Received: by alpheratz.cpm.aca.mmu.ac.uk id TAA22629 (8.6.9/5.3[ref firstname.lastname@example.org] for cpm.aca.mmu.ac.uk from email@example.com); Wed, 3 Apr 2002 19:10:30 +0100 Message-ID: <001501c1db41$81e7e4e0$5e2ffea9@oemcomputer> From: "Philip Jonkers" <firstname.lastname@example.org> To: <email@example.com> References: <LAW2-F1235vyVzt2YAT000029f7@hotmail.com> Subject: Re: To be or not to be: memetics a science? Date: Wed, 3 Apr 2002 09:58:08 -0900 Organization: Prodigy Internet Content-Type: text/plain; charset="iso-8859-1" Content-Transfer-Encoding: 7bit X-Priority: 3 X-MSMail-Priority: Normal X-Mailer: Microsoft Outlook Express 6.00.2600.0000 X-Mimeole: Produced By Microsoft MimeOLE V6.00.2600.0000 Sender: firstname.lastname@example.org Precedence: bulk Reply-To: email@example.com
> >To the best of my knowledge, memetics is founded on the recognition of a
> >second replicator, the meme. Similar to replicators of the first kind:
> >memes are also necessarily subject to evolution. Memetics tries to
> >this process of evolution in which this replicator thrives, which
> >human culture and may very well turn into an AI-kind of turf one day.
> >Another perspective which may be considered typical for memetics
> >is to take on the viewpoint from the meme itself: the meme's eyeview
> >(possibly inspired after Dawkins' gene's eyeview expounded in The Selfish
> >In this rather controversial interpretation of culture the focus is laid
> >the meme which exploits its habitat of rendered robotic and slavelike
> >in a
> >metaphorically and perceived selfish way to achieve domination over
> >A disadvantage of this approach however is that it understates or even
> >the coercive force memes need to have in order to successfully persuade
> >potential hosts to adopt and propagate them.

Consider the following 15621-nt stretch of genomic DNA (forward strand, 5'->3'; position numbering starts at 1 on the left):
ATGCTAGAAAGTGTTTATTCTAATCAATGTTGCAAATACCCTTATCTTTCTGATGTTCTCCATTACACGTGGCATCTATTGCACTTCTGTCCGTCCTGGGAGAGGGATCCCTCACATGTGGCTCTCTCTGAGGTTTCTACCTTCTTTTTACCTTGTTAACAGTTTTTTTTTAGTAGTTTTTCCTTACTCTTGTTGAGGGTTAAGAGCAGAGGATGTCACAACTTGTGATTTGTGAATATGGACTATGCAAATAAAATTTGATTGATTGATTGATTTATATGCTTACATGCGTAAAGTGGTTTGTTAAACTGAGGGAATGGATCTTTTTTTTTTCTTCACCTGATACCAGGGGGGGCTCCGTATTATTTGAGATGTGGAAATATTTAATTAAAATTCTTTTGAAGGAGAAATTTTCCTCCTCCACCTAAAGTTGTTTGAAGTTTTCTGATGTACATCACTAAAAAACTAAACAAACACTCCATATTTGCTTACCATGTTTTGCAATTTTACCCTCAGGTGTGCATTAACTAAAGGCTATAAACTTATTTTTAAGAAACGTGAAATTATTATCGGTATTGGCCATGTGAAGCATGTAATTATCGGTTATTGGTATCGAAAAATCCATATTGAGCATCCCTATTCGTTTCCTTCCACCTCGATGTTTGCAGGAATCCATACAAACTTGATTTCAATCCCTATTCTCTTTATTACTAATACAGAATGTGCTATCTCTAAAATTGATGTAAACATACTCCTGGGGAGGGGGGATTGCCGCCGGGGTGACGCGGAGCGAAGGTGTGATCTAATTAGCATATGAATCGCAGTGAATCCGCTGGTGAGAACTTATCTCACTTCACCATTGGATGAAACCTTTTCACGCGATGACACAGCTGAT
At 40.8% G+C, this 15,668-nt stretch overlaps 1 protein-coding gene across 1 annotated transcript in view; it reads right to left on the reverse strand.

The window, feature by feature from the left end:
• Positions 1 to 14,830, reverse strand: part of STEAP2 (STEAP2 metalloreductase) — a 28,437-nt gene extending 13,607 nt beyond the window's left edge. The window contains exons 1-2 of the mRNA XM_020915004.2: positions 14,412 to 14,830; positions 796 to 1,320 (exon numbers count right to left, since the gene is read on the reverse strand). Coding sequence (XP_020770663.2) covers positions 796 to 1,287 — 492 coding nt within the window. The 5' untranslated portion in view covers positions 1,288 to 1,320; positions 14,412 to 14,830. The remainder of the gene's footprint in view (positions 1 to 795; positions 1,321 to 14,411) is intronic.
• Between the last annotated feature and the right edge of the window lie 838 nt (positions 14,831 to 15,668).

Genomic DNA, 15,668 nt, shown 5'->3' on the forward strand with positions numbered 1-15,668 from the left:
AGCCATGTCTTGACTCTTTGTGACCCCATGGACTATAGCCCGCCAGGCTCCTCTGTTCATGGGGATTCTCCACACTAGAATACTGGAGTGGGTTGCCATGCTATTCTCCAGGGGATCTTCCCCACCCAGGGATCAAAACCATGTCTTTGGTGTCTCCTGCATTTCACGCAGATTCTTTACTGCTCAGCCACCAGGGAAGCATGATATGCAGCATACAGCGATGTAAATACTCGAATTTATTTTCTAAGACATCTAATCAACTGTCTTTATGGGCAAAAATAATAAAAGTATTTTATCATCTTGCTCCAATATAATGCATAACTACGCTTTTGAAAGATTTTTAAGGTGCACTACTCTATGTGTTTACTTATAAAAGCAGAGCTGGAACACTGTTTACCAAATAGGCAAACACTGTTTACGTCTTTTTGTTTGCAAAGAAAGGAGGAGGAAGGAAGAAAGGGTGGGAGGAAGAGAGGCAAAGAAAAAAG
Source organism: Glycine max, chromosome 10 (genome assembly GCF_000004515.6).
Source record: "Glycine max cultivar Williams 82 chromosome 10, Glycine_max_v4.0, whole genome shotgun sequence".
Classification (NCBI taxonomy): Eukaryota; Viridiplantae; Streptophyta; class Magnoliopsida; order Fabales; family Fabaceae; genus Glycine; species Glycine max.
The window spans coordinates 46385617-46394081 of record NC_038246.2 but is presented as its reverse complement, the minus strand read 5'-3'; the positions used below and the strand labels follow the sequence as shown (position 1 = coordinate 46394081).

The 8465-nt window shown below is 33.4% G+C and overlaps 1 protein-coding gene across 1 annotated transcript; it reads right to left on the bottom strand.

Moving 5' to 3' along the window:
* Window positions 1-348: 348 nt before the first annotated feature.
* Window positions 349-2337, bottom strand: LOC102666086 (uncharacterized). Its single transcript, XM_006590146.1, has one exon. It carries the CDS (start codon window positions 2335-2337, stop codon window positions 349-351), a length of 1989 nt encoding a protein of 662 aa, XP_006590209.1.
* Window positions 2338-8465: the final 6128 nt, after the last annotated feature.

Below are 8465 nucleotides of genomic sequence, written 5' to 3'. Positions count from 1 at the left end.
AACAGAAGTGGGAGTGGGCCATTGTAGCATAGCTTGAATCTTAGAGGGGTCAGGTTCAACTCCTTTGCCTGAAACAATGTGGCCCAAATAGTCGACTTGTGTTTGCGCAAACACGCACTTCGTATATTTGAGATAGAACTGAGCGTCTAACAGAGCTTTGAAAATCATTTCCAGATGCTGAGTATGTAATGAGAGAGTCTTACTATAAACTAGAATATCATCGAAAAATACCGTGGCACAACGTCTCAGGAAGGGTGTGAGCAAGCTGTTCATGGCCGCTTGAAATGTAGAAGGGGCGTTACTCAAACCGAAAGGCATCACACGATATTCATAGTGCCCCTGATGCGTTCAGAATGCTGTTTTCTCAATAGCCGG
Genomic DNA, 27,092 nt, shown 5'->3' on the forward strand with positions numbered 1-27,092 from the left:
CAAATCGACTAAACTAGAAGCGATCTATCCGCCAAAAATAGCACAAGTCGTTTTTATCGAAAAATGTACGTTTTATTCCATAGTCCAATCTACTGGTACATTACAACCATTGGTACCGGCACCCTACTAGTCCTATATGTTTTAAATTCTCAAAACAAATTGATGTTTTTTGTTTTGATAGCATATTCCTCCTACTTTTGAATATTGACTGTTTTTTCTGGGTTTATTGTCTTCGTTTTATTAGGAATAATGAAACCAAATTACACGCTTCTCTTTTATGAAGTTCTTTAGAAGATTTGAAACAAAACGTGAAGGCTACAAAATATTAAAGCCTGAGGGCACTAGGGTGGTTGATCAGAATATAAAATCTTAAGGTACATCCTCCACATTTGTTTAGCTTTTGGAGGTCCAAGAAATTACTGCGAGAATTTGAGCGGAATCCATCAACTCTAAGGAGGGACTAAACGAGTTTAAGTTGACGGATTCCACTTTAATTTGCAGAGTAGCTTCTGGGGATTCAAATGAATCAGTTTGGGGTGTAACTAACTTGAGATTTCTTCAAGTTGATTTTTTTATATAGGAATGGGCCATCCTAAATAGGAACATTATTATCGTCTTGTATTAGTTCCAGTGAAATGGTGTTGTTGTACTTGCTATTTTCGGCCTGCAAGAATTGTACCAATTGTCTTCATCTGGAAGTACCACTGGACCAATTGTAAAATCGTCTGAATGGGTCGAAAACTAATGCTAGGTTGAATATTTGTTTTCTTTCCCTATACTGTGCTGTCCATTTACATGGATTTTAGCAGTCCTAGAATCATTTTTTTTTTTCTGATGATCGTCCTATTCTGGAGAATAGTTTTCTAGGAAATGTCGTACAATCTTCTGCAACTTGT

> >But that's a different story altogether. My point is that genetics has
> >opportunities to
> >test their theories regarding gene-dynamics. By symmetry, one might
> >to be able to do the same thing regarding meme-dynamics. And that's
> >precisely the
> >question I'm trying to address here.
> The way I see the parallel between genetics and memetics starts with
> who noticed that the regularities of basic features in certain plants were
> governed by chance. Before that, the subject was based almost entirely on
> taxonomy and the comparison of features, starting with Aristotle.
> work provided a mathematical basis for observing those features that
> taxonomy had catalogued. This led to Watson and Crick discovering a
> physical basis for nature's regularity and Darwin's grand theory of
> evolution (in the reverse order).
Hi Grant, I've digged this up on the net:
"Even Darwin, in the mid and late 1800's didn't know about the laws of
and the chromosomal basis for genetics, in spite of the fact that Mendel had
already made significant
discoveries in genetics. Darwin was simply unaware of Mendel's results."
It seems that the contemporaries Mendel and Darwin worked independently on
and evolution respectively) that would lay the foundation for modern
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Journal of Memetics - Evolutionary Models of Information Transmission
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